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Gender pay gap shows much work to be done

Gender pay gap shows much work to be done

The recently released New Zealand Income Survey, showing a decrease in the gap between the income of men and women, is pleasing to women students, however it shows that New Zealand still has significant work to do in order achieve equity in the workplace.

“Female students were concerned by last years’ gender pay gap increase, so we are pleased at this change”, said Jennifer Jones, National Women’s Rights Officer of the New Zealand Union of Students’ Associations (NZUSA). “While we welcome this decrease, however, it is unacceptable that women continue to earn 13% less than men on average”.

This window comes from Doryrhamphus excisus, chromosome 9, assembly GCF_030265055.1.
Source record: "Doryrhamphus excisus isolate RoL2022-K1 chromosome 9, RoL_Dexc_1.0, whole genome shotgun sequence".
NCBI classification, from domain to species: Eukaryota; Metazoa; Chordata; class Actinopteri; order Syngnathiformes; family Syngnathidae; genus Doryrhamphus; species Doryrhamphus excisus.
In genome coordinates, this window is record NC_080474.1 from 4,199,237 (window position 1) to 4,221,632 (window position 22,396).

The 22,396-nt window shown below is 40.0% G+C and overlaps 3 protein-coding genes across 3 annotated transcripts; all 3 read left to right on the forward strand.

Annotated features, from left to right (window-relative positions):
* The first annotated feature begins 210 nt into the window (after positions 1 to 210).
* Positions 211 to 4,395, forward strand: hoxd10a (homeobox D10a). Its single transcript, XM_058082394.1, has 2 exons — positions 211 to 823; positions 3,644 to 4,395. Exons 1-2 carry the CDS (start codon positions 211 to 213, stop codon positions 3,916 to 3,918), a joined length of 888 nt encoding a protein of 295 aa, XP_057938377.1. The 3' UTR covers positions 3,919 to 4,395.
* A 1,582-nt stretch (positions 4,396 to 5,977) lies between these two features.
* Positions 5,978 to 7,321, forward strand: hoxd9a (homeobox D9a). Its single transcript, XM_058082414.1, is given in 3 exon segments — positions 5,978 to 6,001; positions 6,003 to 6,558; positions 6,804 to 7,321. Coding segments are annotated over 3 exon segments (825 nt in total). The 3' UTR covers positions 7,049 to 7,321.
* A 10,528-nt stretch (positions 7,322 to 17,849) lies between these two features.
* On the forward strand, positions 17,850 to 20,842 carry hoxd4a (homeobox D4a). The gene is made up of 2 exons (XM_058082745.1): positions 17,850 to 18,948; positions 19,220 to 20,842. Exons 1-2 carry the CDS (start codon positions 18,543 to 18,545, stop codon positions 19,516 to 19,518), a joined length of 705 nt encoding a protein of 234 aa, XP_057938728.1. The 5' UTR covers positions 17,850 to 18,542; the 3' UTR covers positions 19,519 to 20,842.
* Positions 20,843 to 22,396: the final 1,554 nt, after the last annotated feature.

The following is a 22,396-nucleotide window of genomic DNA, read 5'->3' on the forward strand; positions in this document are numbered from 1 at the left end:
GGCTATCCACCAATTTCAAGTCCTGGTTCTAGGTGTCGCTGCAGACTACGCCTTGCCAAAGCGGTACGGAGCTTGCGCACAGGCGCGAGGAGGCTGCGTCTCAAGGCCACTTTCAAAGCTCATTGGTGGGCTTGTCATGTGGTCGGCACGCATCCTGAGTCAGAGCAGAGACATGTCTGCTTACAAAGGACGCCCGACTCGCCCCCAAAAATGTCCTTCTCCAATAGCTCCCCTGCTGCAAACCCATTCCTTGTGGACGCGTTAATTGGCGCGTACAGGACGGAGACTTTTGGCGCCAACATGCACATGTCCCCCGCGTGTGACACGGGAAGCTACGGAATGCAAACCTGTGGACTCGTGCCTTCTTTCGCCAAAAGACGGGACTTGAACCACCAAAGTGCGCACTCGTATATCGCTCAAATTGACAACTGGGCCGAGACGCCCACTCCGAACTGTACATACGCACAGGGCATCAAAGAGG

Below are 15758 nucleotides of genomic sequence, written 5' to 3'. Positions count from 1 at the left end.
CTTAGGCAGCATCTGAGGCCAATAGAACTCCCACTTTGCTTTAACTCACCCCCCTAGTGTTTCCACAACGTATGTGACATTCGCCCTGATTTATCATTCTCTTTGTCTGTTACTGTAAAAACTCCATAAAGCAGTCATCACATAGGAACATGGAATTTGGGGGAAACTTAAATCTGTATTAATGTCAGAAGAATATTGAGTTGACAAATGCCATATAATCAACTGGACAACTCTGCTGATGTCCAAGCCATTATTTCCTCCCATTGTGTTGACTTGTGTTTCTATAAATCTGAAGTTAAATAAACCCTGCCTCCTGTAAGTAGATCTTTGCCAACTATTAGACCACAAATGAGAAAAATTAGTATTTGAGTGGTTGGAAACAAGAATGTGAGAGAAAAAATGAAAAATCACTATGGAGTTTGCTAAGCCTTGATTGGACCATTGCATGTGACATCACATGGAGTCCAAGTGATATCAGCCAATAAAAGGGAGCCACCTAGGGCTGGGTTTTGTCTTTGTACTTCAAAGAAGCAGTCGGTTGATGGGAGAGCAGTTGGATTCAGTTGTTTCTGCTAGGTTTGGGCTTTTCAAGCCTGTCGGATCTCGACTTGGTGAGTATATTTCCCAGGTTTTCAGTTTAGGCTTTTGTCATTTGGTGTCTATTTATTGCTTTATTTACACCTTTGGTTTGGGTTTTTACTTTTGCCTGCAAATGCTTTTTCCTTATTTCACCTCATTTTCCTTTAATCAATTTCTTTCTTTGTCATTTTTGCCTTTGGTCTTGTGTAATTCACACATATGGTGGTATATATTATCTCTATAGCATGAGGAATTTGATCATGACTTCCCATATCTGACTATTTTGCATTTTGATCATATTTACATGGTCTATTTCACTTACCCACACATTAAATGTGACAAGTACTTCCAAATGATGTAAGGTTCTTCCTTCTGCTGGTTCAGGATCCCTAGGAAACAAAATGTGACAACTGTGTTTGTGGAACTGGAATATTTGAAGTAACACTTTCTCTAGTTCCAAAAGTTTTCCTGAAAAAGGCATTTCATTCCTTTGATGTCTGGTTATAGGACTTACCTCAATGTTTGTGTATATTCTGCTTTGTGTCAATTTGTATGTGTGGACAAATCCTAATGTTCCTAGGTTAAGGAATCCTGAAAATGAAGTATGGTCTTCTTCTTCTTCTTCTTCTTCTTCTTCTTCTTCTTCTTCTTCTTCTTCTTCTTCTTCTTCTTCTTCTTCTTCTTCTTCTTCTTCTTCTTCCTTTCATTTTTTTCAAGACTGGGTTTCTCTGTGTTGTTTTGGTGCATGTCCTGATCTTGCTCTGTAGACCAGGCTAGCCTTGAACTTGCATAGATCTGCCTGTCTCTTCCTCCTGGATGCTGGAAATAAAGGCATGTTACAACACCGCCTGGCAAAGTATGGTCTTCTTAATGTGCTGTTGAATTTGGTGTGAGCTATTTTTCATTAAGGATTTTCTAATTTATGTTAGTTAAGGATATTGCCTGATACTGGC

The New Zealand Income Survey shows that average hourly earnings for women have increased from $17.93 to $18.96. For men the increase was $21.35 to $21.72. Overall, the gender pay gap has decreased, with women now earning on average only 87% of men’s earnings, compared to 82% in 2005.

“In addition, there is still evidence that the gender pay gap for tertiary graduates is still around 83%. In real terms, this means female graduates on average earn $8,000 less than their male counterparts,” said Jones.

“More women than ever before are studying at tertiary level, however, their pay after graduation does not reflect this. It is time for the Government and employers to start valuing women’s work and career choices,” said Jones.

“The current user-pays environment burdens women with debt, and then they are not renumerated fairly in the work-force. Where is the equity in that?” asked Jones.


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